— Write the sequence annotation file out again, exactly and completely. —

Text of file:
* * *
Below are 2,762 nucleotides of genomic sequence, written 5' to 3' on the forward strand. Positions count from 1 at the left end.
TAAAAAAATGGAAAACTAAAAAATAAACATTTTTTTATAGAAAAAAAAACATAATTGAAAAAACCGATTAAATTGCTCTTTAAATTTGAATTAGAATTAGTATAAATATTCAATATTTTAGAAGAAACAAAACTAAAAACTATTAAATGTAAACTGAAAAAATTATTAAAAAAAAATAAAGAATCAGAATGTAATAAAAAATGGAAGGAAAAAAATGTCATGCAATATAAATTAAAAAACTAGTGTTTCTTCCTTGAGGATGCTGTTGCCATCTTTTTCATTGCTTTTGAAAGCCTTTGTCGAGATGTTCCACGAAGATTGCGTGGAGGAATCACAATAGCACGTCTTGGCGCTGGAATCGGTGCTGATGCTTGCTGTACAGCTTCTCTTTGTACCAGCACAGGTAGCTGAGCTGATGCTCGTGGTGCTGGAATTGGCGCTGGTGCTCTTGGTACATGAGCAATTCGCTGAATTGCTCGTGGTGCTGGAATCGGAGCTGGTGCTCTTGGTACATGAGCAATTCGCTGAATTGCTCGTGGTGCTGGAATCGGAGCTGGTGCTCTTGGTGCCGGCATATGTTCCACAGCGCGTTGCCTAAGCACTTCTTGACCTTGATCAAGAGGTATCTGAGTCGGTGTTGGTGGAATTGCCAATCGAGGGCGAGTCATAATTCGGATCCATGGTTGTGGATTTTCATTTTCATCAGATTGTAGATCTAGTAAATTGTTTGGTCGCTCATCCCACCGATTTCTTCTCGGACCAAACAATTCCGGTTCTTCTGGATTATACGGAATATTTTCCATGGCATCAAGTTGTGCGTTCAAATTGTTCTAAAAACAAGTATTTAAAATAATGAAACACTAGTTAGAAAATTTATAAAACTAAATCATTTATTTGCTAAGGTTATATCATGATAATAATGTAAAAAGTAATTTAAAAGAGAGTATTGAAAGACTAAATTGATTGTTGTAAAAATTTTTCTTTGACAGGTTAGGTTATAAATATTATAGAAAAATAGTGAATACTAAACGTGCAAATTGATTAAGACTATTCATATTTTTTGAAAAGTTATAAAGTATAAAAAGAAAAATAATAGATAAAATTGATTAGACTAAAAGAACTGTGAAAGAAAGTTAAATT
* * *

Below are 2,762 nucleotides of genomic sequence, written 5' to 3' on the forward strand. Positions count from 1 at the left end.
TAAAAAAATGGAAAACTAAAAAATAAACATTTTTTTATAGAAAAAAAAACATAATTGAAAAAACCGATTAAATTGCTCTTTAAATTTGAATTAGAATTAGTATAAATATTCAATATTTTAGAAGAAACAAAACTAAAAACTATTAAATGTAAACTGAAAAAATTATTAAAAAAAAATAAAGAATCAGAATGTAATAAAAAATGGAAGGAAAAAAATGTCATGCAATATAAATTAAAAAACTAGTGTTTCTTCCTTGAGGATGCTGTTGCCATCTTTTTCATTGCTTTTGAAAGCCTTTGTCGAGATGTTCCACGAAGATTGCGTGGAGGAATCACAATAGCACGTCTTGGCGCTGGAATCGGTGCTGATGCTTGCTGTACAGCTTCTCTTTGTACCAGCACAGGTAGCTGAGCTGATGCTCGTGGTGCTGGAATTGGCGCTGGTGCTCTTGGTACATGAGCAATTCGCTGAATTGCTCGTGGTGCTGGAATCGGAGCTGGTGCTCTTGGTACATGAGCAATTCGCTGAATTGCTCGTGGTGCTGGAATCGGAGCTGGTGCTCTTGGTGCCGGCATATGTTCCACAGCGCGTTGCCTAAGCACTTCTTGACCTTGATCAAGAGGTATCTGAGTCGGTGTTGGTGGAATTGCCAATCGAGGGCGAGTCATAATTCGGATCCATGGTTGTGGATTTTCATTTTCATCAGATTGTAGATCTAGTAAATTGTTTGGTCGCTCATCCCACCGATTTCTTCTCGGACCAAACAATTCCGGTTCTTCTGGATTATACGGAATATTTTCCATGGCATCAAGTTGTGCGTTCAAATTGTTCTAAAAACAAGTATTTAAAATAATGAAACACTAGTTAGAAAATTTATAAAACTAAATCATTTATTTGCTAAGGTTATATCATGATAATAATGTAAAAAGTAATTTAAAAGAGAGTATTGAAAGACTAAATTGATTGTTGTAAAAATTTTTCTTTGACAGGTTAGGTTATAAATATTATAGAAAAATAGTGAATACTAAACGTGCAAATTGATTAAGACTATTCATATTTTTTGAAAAGTTATAAAGTATAAAAAGAAAAATAATAGATAAAATTGATTAGACTAAAAGAACTGTGAAAGAAAGTTAAATT